Politicians like to champion the enactment of decisive economic policy—so long as it’s their party that gets to decide.
Partisan squabbling aside, there’s a real cost to government dithering. According to a new study from the University of Washington Foster School of Business, excessive debate and/or ambiguity on national tax, spending, regulation and debt decisions creates an environment of uncertainty that has an ill effect on financial markets. And this malaise can outlast the uncertainty itself.
The study—by Jonathan Brogaard, an assistant professor of finance, and Andrew Detzel, a doctoral student at Foster—demonstrates that when economic policy uncertainty increases, asset prices fall concurrently, and market volatility jumps significantly. What’s more, the negative effect of government-induced uncertainty persists.
“We’re finding,” says Brogaard, “that the lack of a decision can be just as bad as a bad decision.”
Many academic studies have sought to pinpoint the economic toll of policy uncertainty. Brogaard and Detzel are the first to connect a high-frequency measure with its effect on that most telling gauge of the economy: the financial markets.
They might have zeroed in on particularly contentious moments in recent policy history: Iraq war funding, Sarbanes-Oxley and Dodd-Frank reforms, the Affordable Care Act, the debt ceiling crisis, the sunsetting of Bush-era tax credits.
Instead, they measured uncertainty itself. Brogaard and Detzel built a web crawler that captures media mentions of terms commonly associated with economic policy uncertainty. The crawler scanned millions of articles in prominent magazines and newspapers over a 20-year period, monitoring the frequency of policy uncertainty reported in 21 geographically dispersed nations, among them the United States.
Separating policy uncertainty from trigger events affords a clearer picture of the life cycle of economic policy uncertainty. It allows for continuous tracking that takes into account periods of policy debate, inaction, inclusive action, ineffectual action, and anxiety over the need for future action.
“The passing of a bill does not necessarily indicate the resolution of all uncertainty,” Brogaard says.
Downside of dithering
Once they identified periods of heightened uncertainty about economic policy, Brogaard and Detzel analyzed the corresponding stock market returns representing each nation in the study. An uptick in uncertainty sinks asset prices across the economy.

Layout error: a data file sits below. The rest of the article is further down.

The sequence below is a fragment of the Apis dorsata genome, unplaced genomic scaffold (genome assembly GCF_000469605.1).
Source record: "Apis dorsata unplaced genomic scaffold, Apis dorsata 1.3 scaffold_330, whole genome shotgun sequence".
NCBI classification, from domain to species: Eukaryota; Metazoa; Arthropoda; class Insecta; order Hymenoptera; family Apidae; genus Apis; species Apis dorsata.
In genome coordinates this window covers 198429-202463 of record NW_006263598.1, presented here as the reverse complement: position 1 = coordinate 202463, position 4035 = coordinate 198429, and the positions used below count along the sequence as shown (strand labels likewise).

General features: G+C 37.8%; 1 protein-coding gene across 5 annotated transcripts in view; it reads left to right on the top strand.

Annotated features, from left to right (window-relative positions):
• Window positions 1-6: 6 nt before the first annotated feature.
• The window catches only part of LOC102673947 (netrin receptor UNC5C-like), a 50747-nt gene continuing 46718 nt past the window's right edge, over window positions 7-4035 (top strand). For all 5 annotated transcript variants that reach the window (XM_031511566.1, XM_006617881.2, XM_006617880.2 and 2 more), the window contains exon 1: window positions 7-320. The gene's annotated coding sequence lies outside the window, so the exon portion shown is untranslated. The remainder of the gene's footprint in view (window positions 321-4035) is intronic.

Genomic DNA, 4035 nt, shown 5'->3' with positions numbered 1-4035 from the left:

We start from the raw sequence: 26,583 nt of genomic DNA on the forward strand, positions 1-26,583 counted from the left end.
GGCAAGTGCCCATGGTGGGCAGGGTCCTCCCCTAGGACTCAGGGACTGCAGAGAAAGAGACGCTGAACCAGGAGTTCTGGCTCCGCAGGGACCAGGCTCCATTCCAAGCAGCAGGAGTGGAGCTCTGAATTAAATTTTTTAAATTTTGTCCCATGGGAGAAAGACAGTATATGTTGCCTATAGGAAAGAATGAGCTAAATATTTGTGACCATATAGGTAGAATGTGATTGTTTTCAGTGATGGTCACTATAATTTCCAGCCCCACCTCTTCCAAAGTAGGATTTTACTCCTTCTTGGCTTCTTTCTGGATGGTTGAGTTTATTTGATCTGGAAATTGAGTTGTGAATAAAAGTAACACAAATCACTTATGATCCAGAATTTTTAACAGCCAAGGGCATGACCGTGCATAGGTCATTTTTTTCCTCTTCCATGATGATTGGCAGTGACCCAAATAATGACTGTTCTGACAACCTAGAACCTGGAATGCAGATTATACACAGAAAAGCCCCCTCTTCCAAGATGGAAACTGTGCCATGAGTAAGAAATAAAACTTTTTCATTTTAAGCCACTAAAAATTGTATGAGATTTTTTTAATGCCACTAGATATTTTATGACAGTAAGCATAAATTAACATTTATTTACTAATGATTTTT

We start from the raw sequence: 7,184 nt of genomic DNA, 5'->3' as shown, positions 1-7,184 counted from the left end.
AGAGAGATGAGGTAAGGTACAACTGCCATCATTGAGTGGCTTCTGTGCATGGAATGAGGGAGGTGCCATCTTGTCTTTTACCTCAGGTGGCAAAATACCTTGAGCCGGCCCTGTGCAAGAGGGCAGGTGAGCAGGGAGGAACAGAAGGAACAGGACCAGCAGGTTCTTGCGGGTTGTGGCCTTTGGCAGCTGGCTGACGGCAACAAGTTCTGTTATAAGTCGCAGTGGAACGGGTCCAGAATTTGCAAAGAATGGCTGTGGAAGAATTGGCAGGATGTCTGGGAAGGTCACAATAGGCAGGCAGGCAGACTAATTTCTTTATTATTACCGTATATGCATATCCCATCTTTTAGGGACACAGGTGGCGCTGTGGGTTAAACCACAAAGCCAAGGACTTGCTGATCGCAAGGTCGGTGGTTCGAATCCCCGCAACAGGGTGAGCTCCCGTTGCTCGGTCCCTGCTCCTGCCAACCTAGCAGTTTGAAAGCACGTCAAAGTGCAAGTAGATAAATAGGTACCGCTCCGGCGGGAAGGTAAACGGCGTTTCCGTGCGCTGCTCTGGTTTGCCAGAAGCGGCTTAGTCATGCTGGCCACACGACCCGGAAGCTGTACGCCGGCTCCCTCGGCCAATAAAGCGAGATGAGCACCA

The reason, Brogaard explains, is that nationwide uncertainty signals a decrease in future cash flows and an increase in the risk premium—the amount an investor demands to hold an asset. On average, the cash flow impact lasts six months and the risk premium is heightened for over a year. The overall negative effect can last long beyond the period of uncertainty caused by any specific policy event.
“The shock persists,” Brogaard says.
In addition to looking at the markets as a whole, Brogaard and Detzel found that individual firms have differing exposures to economic policy uncertainty. They even ranked firms according to their degree of exposure. High exposure means a firm is more likely to be negatively affected by shocks in economic policy uncertainty; low exposure means its more protected.
This EPU “score” can be used as a trading strategy, according to Brogaard. By investing in companies with high exposure to economic policy uncertainty and selling short those with low exposure, investors can generate high abnormal returns.
“Over time, investors are compensated for holding this type of risk,” he says. “While individuals can profit from this uncertainty, the overall economy suffers because firms’ cost of capital increases.”
The study’s message to policy makers is clear: be more decisive.
This is certainly a tall order in a democracy, especially a democracy as starkly polarized as the American variety. Brogaard says that the United States is about average in its amount of government indecision among the 21 nations in the study. But with federal, state and local government expenditures comprising more than 42 percent of the nation’s GDP in 2009, “the ubiquity of US government policy makes it very hard to diversify against uncertainty,” Brogaard adds.
And uncertainly is growing. While marking its frequency across 20 years of media reports, Brogaard and Detzel charted a recent rise in American economic policy uncertainty over the past five years, and a spike since 2008.
Something to consider as the nation hurtles toward a “fiscal cliff” of automatic tax hikes and spending cuts set to begin in 2013 unless Congress takes action. Decisive action would be best.
“Any new bout of economic policy uncertainty will have market implications,” Brogaard says. “And they will last a long time.”